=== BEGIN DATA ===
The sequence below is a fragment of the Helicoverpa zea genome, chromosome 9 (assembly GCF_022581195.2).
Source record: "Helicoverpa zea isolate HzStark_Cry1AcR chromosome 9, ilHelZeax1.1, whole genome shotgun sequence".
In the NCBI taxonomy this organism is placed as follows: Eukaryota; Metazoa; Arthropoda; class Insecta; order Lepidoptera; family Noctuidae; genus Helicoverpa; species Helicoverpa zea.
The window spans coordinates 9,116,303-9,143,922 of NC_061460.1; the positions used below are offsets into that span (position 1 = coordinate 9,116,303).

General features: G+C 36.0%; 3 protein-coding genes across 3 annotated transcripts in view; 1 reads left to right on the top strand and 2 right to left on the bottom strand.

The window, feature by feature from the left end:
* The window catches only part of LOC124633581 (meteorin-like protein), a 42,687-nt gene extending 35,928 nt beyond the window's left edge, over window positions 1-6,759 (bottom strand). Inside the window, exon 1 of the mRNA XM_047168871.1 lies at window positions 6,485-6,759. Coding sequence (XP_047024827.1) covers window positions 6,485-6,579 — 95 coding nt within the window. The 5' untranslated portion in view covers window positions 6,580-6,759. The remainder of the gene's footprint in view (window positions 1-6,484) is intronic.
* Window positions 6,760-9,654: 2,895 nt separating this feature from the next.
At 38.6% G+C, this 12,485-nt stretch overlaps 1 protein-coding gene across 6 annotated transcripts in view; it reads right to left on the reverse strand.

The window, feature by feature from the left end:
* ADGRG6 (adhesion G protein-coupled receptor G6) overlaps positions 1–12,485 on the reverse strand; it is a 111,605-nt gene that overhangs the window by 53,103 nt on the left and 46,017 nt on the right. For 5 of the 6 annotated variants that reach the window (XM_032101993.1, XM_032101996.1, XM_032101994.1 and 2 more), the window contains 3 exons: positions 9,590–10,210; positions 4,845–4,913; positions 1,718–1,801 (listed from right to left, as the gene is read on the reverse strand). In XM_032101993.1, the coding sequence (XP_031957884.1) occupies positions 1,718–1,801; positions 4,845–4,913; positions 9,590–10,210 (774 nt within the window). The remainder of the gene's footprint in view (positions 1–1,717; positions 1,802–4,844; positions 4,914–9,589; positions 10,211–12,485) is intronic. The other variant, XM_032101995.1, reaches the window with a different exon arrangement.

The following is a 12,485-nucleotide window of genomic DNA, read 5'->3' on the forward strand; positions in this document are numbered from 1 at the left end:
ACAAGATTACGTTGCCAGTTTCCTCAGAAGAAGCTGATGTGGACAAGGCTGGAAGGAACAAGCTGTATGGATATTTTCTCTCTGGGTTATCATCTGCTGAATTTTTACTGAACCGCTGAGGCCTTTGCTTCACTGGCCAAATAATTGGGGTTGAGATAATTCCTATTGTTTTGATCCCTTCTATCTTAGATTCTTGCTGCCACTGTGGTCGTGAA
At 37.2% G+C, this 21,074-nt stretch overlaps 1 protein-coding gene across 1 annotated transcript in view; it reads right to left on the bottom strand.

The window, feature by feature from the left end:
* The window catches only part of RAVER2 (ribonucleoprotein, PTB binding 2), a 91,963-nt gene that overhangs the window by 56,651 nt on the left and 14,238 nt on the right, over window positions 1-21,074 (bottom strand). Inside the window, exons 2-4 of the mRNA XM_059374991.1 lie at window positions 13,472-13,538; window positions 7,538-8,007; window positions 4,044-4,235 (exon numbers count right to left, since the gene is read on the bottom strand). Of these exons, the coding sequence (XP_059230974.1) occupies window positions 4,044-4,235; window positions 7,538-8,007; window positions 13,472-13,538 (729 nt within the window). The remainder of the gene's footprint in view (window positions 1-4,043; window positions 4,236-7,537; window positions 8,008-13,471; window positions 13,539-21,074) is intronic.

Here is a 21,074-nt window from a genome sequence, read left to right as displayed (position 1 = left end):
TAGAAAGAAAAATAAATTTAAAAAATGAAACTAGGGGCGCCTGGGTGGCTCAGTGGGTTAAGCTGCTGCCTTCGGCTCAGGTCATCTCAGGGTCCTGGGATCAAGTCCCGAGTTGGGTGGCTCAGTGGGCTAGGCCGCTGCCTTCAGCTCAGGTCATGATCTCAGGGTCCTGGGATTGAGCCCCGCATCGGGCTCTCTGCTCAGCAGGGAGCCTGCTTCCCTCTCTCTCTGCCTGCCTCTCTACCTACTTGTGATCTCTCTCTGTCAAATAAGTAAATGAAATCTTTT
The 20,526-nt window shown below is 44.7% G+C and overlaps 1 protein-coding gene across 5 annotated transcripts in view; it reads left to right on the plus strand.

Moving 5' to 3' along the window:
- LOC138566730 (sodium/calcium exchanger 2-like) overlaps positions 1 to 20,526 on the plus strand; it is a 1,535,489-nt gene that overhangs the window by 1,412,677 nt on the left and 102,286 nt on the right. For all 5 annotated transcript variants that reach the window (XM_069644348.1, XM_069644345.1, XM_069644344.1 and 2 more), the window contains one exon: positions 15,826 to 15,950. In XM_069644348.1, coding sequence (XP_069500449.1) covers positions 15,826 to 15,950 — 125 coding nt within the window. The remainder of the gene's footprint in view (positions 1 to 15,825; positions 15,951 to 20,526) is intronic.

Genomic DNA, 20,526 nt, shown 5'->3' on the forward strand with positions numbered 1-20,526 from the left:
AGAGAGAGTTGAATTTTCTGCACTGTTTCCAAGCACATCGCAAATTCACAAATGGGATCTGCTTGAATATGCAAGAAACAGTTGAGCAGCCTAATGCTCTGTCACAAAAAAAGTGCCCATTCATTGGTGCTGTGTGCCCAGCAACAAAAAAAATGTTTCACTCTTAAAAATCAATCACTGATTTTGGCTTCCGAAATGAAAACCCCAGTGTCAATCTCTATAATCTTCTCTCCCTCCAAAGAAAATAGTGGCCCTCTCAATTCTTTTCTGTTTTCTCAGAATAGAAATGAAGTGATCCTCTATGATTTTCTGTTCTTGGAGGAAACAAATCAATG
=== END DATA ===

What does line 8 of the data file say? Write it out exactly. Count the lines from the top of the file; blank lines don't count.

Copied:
* Window positions 6,760-9,654: 2,895 nt separating this feature from the next.